Flint’s water crisis started long before corrosive river water starting running through its pipes. Though there’s no question that those who signed off on the decisions and covered up the results are criminally responsible, responsibility also falls on all of us for setting the stage for such desperate measures.
News coverage of the water crisis regularly refers to Flint as “bankrupt” and “cash-strapped,” and notes that it had been placed under an emergency fiscal manger by the state, just as Detroit was. These things are all completely true, but without context, they can give the sense that Flint and its residents got themselves into this mess, or at best that they are a sad charity case to be pitied: “It’s no one’s fault; so sad that they got poisoned on top of it.”
Now, it has come out recently that this disastrous interim water switch can’t even be described as about saving money, since Detroit had offered six different cheaper deals to try to maintain the relationship. The reasons they stuck with the plan, and who made that decision are not fully clear yet.
Nonetheless, Flint’s fiscal struggles were real, seem to have been behind the initial impulse to look into different water sources, and were used to excuse the switch, even if there were worse motives behind it in the end. So how we regard the reasons certain communities are cash-strapped still play into how we let this (and so many other public health and environmental disasters) happen.
Flint is one of the extreme examples of how our country has allowed geographic divisions by race and income to result in reverse–Robin Hood exploitation of those with the least power.
We’ve used free trade agreements, race-to-the-bottom economic development poaching, and inconsistent union rules to allow corporations to make a fortune off of cities like Flint and then pack up and leave for cheaper workers.
We created segregated regions via redlining, mortgage discrimination, and racial violence, and then allowed local tax structures to function so that the region still relies on its urban core—for large institutions like hospitals and universities and historic theaters, for county and state government jobs, and to house and educate and provide social services to its low-wage workforce and those who fall out of it—but the residents of the rest of the region pay little to nothing for those benefits.
Despite this profoundly unfair set up, cities like Flint have long been regarded as at fault for their own problems and in need primarily of a stern dose of fiscal temperance (for example, shopping around for supposed basement bargains on crucial contracts like water supply). The headline of a Newsweek opinion column on the water crisis called Flint, “The Cheapskate City That Poisoned Its Children,” bizarrely letting the state off the hook though it was in control of the city at the time, and speaking of Flint as if it were a miser with gobs of cash lying around that it refused to spend.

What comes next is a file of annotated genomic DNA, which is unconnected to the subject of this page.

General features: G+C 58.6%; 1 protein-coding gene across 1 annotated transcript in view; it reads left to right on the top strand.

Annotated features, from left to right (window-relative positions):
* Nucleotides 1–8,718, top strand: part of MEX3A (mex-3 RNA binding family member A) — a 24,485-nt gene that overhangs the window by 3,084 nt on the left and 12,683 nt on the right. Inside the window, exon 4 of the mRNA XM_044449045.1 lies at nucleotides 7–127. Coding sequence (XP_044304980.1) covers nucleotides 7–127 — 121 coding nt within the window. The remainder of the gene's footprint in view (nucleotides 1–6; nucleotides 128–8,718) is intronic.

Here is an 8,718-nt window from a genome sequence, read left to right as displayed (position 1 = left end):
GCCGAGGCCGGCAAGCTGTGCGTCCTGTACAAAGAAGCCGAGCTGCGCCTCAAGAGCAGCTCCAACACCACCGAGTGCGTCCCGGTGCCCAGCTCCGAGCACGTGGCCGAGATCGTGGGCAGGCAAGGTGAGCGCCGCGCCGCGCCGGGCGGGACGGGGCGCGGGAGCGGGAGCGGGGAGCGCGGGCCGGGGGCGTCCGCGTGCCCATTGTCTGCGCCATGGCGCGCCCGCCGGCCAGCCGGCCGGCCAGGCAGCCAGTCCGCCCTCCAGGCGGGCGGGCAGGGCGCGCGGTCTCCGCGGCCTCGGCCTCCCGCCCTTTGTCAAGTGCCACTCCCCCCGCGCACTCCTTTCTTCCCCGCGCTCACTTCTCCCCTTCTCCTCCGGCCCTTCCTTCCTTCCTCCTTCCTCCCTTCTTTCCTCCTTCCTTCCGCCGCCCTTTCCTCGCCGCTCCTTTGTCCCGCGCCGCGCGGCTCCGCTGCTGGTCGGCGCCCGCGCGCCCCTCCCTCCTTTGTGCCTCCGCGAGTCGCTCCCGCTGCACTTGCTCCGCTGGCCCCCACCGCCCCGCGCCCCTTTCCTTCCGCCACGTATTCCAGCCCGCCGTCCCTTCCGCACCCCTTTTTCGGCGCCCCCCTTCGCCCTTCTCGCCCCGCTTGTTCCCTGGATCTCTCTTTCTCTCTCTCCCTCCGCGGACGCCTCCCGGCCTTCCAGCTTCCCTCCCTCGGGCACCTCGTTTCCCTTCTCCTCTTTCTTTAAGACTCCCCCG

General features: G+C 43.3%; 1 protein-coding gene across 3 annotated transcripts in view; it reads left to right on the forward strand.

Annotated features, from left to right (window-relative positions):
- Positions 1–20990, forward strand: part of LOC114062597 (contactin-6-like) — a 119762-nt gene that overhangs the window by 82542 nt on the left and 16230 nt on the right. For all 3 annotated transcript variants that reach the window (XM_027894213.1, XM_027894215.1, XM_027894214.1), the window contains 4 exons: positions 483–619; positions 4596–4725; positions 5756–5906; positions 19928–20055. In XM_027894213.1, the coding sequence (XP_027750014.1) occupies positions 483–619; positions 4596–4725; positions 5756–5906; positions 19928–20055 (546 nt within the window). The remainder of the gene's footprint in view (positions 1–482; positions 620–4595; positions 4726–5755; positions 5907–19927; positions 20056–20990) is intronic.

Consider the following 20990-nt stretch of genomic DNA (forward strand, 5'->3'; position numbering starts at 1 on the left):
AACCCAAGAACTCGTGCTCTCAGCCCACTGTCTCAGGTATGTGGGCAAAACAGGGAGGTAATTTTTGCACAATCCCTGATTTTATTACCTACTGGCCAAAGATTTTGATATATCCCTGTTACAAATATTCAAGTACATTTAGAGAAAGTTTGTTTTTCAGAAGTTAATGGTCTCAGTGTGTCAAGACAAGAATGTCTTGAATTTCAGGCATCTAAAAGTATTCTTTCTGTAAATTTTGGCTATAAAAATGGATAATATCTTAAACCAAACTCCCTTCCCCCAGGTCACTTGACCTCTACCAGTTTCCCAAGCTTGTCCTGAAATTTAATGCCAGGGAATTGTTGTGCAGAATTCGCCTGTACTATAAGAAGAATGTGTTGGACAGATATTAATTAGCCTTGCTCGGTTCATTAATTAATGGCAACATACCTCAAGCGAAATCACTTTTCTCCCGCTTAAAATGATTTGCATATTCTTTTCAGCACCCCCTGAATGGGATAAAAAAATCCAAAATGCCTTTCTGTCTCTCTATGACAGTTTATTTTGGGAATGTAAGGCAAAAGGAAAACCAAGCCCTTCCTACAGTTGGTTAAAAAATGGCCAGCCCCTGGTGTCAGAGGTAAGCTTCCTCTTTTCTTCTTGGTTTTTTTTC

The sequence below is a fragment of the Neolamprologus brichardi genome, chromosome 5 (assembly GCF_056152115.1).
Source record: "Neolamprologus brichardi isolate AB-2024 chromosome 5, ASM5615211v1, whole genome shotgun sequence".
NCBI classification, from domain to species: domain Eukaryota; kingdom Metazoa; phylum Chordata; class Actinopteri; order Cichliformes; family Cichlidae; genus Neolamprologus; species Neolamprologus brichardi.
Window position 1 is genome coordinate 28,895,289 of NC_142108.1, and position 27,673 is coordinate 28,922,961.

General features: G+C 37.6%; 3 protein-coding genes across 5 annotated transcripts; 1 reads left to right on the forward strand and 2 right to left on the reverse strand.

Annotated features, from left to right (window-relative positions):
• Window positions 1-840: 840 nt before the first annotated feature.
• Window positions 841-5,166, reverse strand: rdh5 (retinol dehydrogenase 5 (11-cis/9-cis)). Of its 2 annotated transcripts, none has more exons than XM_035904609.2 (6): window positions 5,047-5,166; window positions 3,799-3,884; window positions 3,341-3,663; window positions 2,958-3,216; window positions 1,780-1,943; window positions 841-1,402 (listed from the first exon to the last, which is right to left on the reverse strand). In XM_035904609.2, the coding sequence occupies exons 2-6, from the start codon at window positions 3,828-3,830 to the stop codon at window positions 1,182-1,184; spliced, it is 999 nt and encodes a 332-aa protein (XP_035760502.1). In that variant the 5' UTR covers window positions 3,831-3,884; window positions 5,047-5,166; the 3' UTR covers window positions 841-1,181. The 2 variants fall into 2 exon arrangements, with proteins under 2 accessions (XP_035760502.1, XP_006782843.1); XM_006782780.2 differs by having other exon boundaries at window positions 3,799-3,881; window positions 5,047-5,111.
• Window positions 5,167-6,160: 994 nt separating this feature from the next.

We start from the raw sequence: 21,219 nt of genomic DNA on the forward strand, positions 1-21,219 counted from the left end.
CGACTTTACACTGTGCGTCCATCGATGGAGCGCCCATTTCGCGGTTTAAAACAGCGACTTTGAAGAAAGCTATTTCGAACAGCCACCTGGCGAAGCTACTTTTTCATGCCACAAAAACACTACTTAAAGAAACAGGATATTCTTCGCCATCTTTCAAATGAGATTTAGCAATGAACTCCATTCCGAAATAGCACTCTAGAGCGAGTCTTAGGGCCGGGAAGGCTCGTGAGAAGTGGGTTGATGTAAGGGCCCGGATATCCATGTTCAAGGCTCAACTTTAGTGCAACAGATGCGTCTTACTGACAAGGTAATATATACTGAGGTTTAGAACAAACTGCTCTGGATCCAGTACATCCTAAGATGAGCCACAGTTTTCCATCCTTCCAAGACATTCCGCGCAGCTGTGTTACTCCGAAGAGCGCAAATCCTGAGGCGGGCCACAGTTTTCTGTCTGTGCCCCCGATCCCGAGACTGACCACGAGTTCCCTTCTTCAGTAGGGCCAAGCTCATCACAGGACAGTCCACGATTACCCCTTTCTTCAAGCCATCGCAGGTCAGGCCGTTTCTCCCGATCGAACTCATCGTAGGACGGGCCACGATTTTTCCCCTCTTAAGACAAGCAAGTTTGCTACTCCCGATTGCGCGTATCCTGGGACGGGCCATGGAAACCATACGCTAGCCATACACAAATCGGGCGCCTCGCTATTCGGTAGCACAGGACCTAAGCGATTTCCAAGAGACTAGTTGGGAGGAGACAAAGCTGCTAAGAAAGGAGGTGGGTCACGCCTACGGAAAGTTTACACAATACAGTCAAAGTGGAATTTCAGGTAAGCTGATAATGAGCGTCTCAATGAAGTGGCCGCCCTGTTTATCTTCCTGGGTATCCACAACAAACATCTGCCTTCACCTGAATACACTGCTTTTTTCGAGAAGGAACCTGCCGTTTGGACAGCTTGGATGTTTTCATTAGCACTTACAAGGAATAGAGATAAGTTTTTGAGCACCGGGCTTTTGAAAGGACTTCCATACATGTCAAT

Until such time as regions work more equitably, programs to help bankrupt municipalities must be re-envisioned not as punishment but as helping to make right a system long out of balance. State and federal policies that give aid to impoverished municipalities need to be re-envisioned not as charity, but as introducing a measure of fairness not present in the current distribution of tax base versus contributions to society.
It may seem like a reach—decades of racism and anti-urbanism have ingrained the myth of the hopeless, inept rust belt urban core versus the self-contained, self-sufficient outlying areas (with the attendant assumptions about race) deep in the American psyche. Call it a sort of municipal Calvinism—cities must deserve what they’ve got.
This is likely part of why we have long lacked a coherent federal urban agenda. The only presidential candidate who has even mentioned the Community Development Block Grant program is such a distant third in the Democratic primary most don’t know his name. (And CDBG got mistranscribed).
But it is possible to change these narratives: individual inequality has finally taken a significant role in our national debate, thanks to Occupy Wall Street, Black Lives Matter, and Bernie Sanders and the “makers and takers” narrative about how an individual’s poverty is always a moral failing is on the defensive.
We can take that narrative challenge beyond individuals to cities like Flint. When we recognize their ongoing contributions to their regions, and the ways they’ve been subsidizing better-off areas for decades, perhaps we’ll think twice about forcing them to consider choices like dangerous water systems or skimping on anti-corrosives in the name of atoning for their supposed fiscal sins.
Photo credit: Cody Bolon, via flickr, CC BY-NC-ND 2.0)